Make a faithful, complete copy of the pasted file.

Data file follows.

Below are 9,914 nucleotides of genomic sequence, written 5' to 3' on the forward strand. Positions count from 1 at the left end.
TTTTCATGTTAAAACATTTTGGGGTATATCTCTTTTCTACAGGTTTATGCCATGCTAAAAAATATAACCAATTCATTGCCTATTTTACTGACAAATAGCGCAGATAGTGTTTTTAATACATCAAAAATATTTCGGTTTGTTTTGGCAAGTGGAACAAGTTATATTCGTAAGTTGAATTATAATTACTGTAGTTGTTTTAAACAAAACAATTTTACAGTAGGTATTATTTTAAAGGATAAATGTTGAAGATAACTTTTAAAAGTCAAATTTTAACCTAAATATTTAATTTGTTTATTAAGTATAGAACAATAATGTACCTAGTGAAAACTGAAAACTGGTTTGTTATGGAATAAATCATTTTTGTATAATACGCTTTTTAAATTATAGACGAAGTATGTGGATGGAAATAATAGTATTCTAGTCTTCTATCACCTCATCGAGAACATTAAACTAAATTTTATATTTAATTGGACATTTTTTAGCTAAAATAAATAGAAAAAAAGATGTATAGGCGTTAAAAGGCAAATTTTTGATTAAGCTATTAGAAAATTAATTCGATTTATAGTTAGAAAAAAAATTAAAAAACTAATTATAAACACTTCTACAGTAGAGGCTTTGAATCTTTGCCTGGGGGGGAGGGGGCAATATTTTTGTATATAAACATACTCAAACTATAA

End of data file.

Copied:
Below are 9,914 nucleotides of genomic sequence, written 5' to 3' on the forward strand. Positions count from 1 at the left end.
TTTTCATGTTAAAACATTTTGGGGTATATCTCTTTTCTACAGGTTTATGCCATGCTAAAAAATATAACCAATTCATTGCCTATTTTACTGACAAATAGCGCAGATAGTGTTTTTAATACATCAAAAATATTTCGGTTTGTTTTGGCAAGTGGAACAAGTTATATTCGTAAGTTGAATTATAATTACTGTAGTTGTTTTAAACAAAACAATTTTACAGTAGGTATTATTTTAAAGGATAAATGTTGAAGATAACTTTTAAAAGTCAAATTTTAACCTAAATATTTAATTTGTTTATTAAGTATAGAACAATAATGTACCTAGTGAAAACTGAAAACTGGTTTGTTATGGAATAAATCATTTTTGTATAATACGCTTTTTAAATTATAGACGAAGTATGTGGATGGAAATAATAGTATTCTAGTCTTCTATCACCTCATCGAGAACATTAAACTAAATTTTATATTTAATTGGACATTTTTTAGCTAAAATAAATAGAAAAAAAGATGTATAGGCGTTAAAAGGCAAATTTTTGATTAAGCTATTAGAAAATTAATTCGATTTATAGTTAGAAAAAAAATTAAAAAACTAATTATAAACACTTCTACAGTAGAGGCTTTGAATCTTTGCCTGGGGGGGAGGGGGCAATATTTTTGTATATAAACATACTCAAACTATAA